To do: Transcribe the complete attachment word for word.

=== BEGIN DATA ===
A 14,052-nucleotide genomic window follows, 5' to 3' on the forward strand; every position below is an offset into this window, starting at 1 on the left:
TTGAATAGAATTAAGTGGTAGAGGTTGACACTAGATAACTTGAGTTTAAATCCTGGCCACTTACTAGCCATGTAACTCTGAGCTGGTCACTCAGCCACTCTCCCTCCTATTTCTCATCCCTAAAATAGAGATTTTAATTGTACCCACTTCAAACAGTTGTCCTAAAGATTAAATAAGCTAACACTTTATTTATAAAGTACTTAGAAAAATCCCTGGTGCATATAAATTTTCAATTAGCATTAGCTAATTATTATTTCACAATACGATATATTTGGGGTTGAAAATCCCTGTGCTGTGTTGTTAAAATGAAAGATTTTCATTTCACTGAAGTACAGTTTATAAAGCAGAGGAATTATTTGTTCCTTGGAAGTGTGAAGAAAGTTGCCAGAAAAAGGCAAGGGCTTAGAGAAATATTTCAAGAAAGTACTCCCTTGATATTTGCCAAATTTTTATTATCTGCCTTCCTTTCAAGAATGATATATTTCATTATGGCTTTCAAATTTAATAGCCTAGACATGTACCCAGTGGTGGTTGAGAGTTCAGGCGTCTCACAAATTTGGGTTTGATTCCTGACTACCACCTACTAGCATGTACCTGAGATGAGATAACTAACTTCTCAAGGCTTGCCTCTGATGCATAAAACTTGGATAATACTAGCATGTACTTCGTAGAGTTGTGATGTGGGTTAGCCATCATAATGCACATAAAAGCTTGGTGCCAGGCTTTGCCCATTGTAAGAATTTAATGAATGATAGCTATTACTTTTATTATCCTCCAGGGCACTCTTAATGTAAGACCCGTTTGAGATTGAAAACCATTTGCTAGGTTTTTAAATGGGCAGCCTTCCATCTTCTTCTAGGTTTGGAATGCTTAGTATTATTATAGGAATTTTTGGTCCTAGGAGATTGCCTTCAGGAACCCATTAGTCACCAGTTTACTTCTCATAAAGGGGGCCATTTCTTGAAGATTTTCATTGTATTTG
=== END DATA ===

A 14,052-nucleotide genomic window follows, 5' to 3' on the forward strand; every position below is an offset into this window, starting at 1 on the left:
TTGAATAGAATTAAGTGGTAGAGGTTGACACTAGATAACTTGAGTTTAAATCCTGGCCACTTACTAGCCATGTAACTCTGAGCTGGTCACTCAGCCACTCTCCCTCCTATTTCTCATCCCTAAAATAGAGATTTTAATTGTACCCACTTCAAACAGTTGTCCTAAAGATTAAATAAGCTAACACTTTATTTATAAAGTACTTAGAAAAATCCCTGGTGCATATAAATTTTCAATTAGCATTAGCTAATTATTATTTCACAATACGATATATTTGGGGTTGAAAATCCCTGTGCTGTGTTGTTAAAATGAAAGATTTTCATTTCACTGAAGTACAGTTTATAAAGCAGAGGAATTATTTGTTCCTTGGAAGTGTGAAGAAAGTTGCCAGAAAAAGGCAAGGGCTTAGAGAAATATTTCAAGAAAGTACTCCCTTGATATTTGCCAAATTTTTATTATCTGCCTTCCTTTCAAGAATGATATATTTCATTATGGCTTTCAAATTTAATAGCCTAGACATGTACCCAGTGGTGGTTGAGAGTTCAGGCGTCTCACAAATTTGGGTTTGATTCCTGACTACCACCTACTAGCATGTACCTGAGATGAGATAACTAACTTCTCAAGGCTTGCCTCTGATGCATAAAACTTGGATAATACTAGCATGTACTTCGTAGAGTTGTGATGTGGGTTAGCCATCATAATGCACATAAAAGCTTGGTGCCAGGCTTTGCCCATTGTAAGAATTTAATGAATGATAGCTATTACTTTTATTATCCTCCAGGGCACTCTTAATGTAAGACCCGTTTGAGATTGAAAACCATTTGCTAGGTTTTTAAATGGGCAGCCTTCCATCTTCTTCTAGGTTTGGAATGCTTAGTATTATTATAGGAATTTTTGGTCCTAGGAGATTGCCTTCAGGAACCCATTAGTCACCAGTTTACTTCTCATAAAGGGGGCCATTTCTTGAAGATTTTCATTGTATTTG